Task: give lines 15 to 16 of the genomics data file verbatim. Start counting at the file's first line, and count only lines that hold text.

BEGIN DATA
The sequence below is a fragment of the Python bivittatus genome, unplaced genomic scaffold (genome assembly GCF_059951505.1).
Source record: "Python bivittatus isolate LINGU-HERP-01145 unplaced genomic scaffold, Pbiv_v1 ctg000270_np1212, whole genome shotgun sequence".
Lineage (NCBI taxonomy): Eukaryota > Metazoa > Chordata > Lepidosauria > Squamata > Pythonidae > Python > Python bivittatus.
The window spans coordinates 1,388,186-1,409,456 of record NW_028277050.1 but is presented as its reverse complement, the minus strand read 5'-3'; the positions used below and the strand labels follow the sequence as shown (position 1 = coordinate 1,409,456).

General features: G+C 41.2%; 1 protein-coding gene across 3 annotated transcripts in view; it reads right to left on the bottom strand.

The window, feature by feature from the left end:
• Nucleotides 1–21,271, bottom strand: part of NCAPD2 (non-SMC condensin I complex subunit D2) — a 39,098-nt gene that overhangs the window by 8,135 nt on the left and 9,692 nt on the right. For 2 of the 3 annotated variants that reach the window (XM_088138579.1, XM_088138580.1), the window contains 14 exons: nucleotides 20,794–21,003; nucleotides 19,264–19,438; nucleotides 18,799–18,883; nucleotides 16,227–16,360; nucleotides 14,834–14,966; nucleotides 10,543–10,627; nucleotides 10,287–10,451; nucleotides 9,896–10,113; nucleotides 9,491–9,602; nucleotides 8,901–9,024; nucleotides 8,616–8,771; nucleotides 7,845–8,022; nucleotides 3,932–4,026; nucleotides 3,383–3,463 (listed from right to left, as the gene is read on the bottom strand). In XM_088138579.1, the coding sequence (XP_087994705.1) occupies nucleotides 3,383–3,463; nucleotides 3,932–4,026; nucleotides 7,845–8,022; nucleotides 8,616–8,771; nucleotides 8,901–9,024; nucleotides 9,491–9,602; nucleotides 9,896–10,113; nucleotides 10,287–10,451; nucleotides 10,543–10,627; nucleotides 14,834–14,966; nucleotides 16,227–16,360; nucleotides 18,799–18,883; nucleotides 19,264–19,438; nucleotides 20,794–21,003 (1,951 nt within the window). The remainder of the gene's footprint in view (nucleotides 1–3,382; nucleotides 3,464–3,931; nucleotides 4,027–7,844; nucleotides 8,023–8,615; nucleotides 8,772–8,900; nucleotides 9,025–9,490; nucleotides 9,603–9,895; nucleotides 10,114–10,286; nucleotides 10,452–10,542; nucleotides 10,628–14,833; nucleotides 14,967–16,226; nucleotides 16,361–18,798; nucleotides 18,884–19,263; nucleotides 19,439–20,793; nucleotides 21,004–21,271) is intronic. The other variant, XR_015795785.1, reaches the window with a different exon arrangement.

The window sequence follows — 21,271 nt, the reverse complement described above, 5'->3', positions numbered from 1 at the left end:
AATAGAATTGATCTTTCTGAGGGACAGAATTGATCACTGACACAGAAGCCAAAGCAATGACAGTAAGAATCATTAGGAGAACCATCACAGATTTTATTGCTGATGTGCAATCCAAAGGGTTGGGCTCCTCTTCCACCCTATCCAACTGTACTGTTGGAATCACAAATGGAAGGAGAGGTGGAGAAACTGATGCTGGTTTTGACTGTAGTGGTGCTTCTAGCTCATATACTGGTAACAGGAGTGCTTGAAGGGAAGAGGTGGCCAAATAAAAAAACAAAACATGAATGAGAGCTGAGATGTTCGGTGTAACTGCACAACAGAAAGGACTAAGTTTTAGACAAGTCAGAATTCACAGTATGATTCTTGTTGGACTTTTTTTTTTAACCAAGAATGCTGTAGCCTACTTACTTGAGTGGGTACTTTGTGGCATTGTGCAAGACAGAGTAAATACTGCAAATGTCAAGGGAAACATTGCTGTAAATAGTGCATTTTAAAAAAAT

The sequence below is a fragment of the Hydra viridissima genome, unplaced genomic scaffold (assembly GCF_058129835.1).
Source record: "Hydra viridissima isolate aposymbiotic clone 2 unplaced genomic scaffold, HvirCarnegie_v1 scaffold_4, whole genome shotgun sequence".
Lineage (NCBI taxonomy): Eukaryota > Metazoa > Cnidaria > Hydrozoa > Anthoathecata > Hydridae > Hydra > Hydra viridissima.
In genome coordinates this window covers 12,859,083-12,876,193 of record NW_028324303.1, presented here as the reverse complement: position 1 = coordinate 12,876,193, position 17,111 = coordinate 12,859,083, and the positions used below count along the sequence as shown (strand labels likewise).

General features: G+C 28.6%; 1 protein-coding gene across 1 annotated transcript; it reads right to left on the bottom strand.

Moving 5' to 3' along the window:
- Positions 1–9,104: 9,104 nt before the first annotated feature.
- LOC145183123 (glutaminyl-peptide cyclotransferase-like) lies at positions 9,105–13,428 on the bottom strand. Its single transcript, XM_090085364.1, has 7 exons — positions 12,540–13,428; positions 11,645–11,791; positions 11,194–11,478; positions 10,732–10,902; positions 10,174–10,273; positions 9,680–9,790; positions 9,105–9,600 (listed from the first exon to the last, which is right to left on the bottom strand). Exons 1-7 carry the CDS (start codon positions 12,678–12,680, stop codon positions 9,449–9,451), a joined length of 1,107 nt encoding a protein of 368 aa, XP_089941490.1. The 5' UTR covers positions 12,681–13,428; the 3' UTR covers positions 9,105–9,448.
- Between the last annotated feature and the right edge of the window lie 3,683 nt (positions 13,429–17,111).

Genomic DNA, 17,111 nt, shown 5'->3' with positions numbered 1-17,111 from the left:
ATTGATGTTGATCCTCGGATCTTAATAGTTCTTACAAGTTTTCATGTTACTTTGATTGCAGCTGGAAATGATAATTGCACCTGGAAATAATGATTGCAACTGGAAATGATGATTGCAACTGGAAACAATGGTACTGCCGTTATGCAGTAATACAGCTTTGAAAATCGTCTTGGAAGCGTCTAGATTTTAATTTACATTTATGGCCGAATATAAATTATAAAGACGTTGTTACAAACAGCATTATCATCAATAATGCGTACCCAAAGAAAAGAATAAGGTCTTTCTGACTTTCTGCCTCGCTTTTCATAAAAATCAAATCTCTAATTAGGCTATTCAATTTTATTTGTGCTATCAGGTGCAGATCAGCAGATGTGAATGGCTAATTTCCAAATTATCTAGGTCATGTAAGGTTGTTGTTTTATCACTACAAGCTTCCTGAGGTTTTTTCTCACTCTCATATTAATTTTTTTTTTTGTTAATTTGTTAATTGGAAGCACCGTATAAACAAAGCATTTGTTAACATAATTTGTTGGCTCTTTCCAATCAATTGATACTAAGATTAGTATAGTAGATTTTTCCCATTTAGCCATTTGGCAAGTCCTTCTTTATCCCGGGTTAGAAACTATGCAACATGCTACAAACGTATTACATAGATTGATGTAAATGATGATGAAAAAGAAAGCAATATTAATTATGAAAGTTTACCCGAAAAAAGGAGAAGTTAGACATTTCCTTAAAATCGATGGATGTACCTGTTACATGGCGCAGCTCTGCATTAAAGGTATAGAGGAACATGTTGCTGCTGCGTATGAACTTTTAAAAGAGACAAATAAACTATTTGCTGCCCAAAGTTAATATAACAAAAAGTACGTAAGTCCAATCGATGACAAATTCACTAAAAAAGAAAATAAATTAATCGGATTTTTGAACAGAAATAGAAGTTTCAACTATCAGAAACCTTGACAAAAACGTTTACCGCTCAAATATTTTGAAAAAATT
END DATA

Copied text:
Moving 5' to 3' along the window:
- Positions 1–9,104: 9,104 nt before the first annotated feature.